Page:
In observance of Black History Month, I am devoting this space throughout the month of February to African-American pioneers who don’t always get the recognition they deserve.

When you have figures who loom as large as Martin Luther King Jr., Thurgood Marshall and Rosa Parks, it’s sometimes easy to forget those who didn’t make as big a public impression. However, their work was crucial in paving the way for their more famous colleagues.

One such man was Charles Hamilton Houston.

Before the March on Washington, before the Montgomery bus boycott, and before the landmark Supreme Court case Brown v. Board of Education of Topeka (Kan.), Houston was fighting segregation through a series of legal cases. It could be said that his work provided the foundation upon which the civil rights movement of the 1950s and ’60s was built.

Born in 1895, Houston was the grandson of a slave who escaped to freedom and helped others escape as well. His father was a lawyer and part-time instructor at the Howard University School of Law in Washington, D.C.

During World War I, Houston served as a judge advocate in the Army, handling cases involving African-American soldiers. The disparity in punishment meted out to white and black soldiers was glaring, and Houston vowed to spend the rest of his life “fighting for men who could not strike back.”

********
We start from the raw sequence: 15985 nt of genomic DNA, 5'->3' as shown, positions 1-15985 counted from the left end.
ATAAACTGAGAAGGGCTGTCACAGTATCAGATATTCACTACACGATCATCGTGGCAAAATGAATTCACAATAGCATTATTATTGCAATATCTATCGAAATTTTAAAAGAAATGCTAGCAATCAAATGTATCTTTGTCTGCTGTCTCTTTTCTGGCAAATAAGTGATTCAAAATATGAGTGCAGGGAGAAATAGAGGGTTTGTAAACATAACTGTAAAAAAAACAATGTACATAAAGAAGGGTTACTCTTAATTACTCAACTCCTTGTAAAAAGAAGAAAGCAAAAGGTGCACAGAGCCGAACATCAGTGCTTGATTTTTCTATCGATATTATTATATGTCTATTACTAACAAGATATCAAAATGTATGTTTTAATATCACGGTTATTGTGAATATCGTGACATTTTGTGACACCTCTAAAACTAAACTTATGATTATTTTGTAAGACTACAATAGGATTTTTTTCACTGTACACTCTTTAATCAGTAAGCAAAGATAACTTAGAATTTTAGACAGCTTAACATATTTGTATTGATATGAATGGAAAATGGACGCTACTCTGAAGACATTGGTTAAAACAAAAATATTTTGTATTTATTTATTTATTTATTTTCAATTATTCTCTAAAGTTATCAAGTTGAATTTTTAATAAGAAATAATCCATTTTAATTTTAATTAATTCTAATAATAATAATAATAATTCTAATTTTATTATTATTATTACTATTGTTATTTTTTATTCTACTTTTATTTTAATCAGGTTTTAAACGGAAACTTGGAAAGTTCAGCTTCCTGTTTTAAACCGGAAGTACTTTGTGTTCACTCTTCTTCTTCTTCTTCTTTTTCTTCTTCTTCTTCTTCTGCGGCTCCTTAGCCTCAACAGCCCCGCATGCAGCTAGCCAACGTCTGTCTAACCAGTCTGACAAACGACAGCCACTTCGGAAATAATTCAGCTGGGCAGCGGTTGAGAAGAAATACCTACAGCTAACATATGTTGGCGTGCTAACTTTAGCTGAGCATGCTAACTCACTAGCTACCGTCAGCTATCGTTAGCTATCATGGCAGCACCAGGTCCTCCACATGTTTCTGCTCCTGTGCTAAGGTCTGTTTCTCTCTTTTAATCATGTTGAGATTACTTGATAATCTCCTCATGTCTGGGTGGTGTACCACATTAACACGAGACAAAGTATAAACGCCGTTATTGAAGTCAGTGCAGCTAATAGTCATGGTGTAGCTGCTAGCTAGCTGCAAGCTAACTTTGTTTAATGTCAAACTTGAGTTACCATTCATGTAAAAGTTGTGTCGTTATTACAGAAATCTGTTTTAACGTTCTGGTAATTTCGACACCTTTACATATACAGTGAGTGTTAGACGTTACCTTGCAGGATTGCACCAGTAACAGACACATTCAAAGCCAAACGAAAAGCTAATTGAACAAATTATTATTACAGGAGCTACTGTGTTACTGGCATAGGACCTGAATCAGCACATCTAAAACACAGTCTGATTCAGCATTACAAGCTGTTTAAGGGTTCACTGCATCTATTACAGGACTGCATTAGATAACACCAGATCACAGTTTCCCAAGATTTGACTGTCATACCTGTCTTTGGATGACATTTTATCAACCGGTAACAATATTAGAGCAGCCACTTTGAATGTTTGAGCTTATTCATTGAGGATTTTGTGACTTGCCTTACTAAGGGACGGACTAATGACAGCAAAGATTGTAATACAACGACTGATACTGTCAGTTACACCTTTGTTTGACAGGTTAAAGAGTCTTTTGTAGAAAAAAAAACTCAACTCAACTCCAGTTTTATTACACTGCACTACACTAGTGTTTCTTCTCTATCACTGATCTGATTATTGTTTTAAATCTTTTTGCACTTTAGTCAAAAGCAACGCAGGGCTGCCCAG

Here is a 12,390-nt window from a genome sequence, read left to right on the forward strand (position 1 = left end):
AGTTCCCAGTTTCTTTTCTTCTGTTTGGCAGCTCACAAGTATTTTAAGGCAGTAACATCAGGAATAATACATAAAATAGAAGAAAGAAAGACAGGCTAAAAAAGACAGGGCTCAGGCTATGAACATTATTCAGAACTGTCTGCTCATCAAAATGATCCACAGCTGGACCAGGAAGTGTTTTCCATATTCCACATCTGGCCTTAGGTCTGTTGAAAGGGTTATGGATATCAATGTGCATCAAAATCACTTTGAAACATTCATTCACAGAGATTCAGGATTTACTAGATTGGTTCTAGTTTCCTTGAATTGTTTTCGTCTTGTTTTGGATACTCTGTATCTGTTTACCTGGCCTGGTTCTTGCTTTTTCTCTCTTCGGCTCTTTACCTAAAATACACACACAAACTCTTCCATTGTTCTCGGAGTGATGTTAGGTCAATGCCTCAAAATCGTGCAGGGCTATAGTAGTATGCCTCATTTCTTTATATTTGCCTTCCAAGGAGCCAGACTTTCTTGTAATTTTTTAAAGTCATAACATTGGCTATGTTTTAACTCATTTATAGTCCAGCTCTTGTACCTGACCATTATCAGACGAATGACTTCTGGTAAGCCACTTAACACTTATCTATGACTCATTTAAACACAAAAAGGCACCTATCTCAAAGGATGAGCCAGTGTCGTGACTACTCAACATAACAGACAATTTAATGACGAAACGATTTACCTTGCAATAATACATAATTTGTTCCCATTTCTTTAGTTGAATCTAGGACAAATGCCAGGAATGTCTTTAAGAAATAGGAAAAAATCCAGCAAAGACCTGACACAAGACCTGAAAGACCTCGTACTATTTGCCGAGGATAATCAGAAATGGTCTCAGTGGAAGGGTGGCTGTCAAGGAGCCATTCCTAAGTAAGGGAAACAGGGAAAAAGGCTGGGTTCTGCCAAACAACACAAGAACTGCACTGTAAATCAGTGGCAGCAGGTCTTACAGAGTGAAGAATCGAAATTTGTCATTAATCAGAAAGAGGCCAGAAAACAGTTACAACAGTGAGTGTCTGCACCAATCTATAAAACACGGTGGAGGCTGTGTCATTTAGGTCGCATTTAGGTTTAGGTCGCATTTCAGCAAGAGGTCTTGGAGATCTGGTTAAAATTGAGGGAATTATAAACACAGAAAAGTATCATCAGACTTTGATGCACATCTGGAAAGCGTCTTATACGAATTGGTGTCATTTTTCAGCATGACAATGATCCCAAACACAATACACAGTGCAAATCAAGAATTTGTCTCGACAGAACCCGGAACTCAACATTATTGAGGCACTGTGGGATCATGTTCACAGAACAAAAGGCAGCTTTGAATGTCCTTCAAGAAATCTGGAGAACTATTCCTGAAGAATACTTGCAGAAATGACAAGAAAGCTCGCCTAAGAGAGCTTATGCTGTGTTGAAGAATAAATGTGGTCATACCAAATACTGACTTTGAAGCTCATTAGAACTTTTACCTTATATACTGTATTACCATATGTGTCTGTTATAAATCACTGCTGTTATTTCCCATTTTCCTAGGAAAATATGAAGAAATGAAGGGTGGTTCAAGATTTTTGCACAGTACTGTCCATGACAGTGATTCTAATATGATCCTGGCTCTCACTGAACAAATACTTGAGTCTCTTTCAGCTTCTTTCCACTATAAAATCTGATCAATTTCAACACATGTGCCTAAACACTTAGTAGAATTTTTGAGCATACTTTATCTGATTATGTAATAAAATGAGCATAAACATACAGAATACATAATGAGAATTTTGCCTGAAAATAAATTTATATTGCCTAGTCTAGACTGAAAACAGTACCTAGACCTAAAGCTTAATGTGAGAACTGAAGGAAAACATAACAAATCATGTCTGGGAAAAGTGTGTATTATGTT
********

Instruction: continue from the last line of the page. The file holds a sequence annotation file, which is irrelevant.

Houston received his law degree from Harvard in 1922, and began teaching at Howard. One of his students was Marshall, who would argue the Brown case before the Supreme Court and, in 1967, become the first African-American Supreme Court justice.

In 1935, Houston devised the NAACP’s long-term strategy of ending segregation in schools using the court system. In essence, they would work their way down, beginning at the graduate school level, then undergraduate students and finally elementary and high school. The idea was to get the public used to integration at an adult level first, then ease them into desegregation at the child level.

With Marshall now working at his side, Houston successfully argued a case involving a black man denied entry to the University of Maryland law school because of his race. A similar case involving the University of Missouri followed in 1938. With these victories in hand, Houston helped establish the NAACP Legal Defense Fund and toured the South gathering evidence for the ultimate goal: the end of public school segregation.

Houston wouldn’t live to see the decades of his hard work come to fruition. He died of heart disease in 1950, four years before the Brown ruling.

But his presence was in the courtroom nonetheless. And his work would prove to be the spark that ignited the civil rights movement.

“When Brown v. the Board of Education of Topeka was being argued in the Supreme Court, there were some two dozen lawyers on the side of (the NAACP) fighting for their schools,” said Marshall. “Of those lawyers, only two had not been touched by Charlie Houston.

“That man was the engineer of all of it.”

Deputy Managing Editor Rod Harmon may be contacted at 791-6450 or at:

[email protected]